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Thread: Puppy Questions - Size

  1. #1
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    Default Puppy Questions - Size

    Hey everyone,

    I just signed up for the forums, because I have a question about the size of a pup!

    I just had a question for you. We're thinking about picking this little guy up. My hesitation is his size. He is 12 weeks today. I don't see that pudgy, think body. He almost looks like a proportional miniature lab right now haha!

    Should we be worried? Is this normal for him to not have those big think paws, and legs? We've seen the Mother and Father dogs, and they are completely normal labs. Mom was ~70lbs, and dad was ~90lbs.

    Our other lab was much bigger and more developed than this guy, at around the same age.

    Any experiences?






    Thanks for the help!

  2. #2
    Junior Member DEAD EYE's Avatar
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    Could be slow growing. If pedigree and parents are normal all should be fine. May be food also.

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    Senior Member kcrumpy9's Avatar
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    Sometimes dogs mature a lot slower than others. He may just turn out to be a smaller guy. My lab's parents were 85 and 100lbs. He is 80lbs. and I wouldn't want him any bigger.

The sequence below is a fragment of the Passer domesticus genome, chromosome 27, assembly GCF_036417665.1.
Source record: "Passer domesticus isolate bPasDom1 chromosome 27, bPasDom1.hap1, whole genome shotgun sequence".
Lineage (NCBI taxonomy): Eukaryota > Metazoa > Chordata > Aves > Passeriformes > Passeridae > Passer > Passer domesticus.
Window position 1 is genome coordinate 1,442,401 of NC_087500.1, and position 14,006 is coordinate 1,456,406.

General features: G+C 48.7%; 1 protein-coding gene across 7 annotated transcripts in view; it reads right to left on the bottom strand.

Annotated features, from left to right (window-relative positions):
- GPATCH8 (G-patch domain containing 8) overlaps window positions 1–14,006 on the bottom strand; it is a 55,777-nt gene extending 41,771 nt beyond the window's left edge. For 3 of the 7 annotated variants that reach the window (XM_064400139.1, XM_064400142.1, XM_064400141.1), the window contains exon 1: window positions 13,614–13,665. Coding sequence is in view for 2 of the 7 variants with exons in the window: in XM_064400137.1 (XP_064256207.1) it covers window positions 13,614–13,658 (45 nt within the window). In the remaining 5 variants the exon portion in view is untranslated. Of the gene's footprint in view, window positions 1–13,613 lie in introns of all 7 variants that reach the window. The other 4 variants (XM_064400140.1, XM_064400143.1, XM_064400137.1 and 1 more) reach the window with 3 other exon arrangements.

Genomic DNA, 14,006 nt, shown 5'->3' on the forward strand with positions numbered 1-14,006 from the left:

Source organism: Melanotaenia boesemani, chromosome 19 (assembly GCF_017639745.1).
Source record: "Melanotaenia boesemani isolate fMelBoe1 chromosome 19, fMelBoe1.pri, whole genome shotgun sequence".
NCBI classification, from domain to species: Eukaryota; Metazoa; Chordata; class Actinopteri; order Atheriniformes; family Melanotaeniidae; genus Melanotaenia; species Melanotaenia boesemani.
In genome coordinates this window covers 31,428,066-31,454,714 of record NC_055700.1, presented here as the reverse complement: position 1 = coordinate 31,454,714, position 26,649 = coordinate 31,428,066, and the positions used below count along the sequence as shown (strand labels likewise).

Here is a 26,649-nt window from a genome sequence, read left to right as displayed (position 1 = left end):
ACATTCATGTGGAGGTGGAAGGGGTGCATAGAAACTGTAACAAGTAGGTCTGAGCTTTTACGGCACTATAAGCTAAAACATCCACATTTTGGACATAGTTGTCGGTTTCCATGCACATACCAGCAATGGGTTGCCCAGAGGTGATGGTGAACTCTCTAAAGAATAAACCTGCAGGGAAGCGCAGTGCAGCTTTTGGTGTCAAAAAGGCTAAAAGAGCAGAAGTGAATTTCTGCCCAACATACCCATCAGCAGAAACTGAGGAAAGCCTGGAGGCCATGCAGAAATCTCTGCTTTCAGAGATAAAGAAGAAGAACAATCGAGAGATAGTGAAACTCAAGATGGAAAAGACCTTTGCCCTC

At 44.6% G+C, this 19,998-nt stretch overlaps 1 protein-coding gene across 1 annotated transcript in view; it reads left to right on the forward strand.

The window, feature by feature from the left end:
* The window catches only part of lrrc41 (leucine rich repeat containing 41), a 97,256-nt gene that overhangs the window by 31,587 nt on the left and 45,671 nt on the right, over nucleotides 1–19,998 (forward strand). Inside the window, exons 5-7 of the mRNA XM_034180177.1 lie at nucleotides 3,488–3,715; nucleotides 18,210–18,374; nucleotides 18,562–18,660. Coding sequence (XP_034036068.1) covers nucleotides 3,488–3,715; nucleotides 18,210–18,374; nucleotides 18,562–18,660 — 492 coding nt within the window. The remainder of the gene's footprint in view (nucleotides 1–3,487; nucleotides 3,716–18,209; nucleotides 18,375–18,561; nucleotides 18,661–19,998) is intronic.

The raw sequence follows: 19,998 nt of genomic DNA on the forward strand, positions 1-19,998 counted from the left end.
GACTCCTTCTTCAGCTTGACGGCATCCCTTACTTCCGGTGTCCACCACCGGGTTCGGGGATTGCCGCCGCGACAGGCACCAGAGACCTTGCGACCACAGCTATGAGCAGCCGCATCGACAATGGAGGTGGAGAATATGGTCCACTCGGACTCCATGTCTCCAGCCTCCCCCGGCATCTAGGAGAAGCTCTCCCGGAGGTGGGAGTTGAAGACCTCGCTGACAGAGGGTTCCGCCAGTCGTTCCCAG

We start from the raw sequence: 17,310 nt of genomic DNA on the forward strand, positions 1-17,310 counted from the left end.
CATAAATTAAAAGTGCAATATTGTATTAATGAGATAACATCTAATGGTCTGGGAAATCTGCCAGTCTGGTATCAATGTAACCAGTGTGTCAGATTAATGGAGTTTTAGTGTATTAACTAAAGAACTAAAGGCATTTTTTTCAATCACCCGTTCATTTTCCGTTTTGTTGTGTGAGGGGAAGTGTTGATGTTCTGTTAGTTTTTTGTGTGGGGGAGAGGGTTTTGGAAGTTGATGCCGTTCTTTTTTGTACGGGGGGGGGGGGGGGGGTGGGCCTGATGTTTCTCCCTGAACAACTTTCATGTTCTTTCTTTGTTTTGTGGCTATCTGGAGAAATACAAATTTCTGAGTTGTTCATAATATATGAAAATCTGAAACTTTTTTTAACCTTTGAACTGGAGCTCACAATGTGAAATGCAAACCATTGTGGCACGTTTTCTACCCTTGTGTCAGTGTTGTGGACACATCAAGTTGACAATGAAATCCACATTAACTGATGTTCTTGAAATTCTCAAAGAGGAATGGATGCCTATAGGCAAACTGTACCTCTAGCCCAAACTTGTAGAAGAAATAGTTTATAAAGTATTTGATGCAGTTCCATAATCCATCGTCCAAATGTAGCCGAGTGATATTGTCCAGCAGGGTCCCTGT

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    Quote Originally Posted by 2010Bear View Post
    Hey everyone,

    My hesitation is his size. He is 12 weeks today. I don't see that pudgy, think body. He almost looks like a proportional miniature lab right now haha!

    Should we be worried? Is this normal for him to not have those big think paws, and legs? We've seen the Mother and Father dogs, and they are completely normal labs. Mom was ~70lbs, and dad was ~90lbs.

    Thanks for the help!
    Their look at any given age is mostly in their genetics. BUT, the way a pup is fed during its first ~9 months of age has a lasting affect on the muscle mass and "bone" the dog will have as an adult. If you want that heavy duty look in an adult, you have to feed heavy duty from the time the pup is weaned. I wouldn't be worried about whether this puppy is going to grow normally, but I can tell you that he isn't going to be heavy boned. He's going to have a lean look. If you are able to look at both parents, that's your answer. What you see in them is what you'll get in their pups.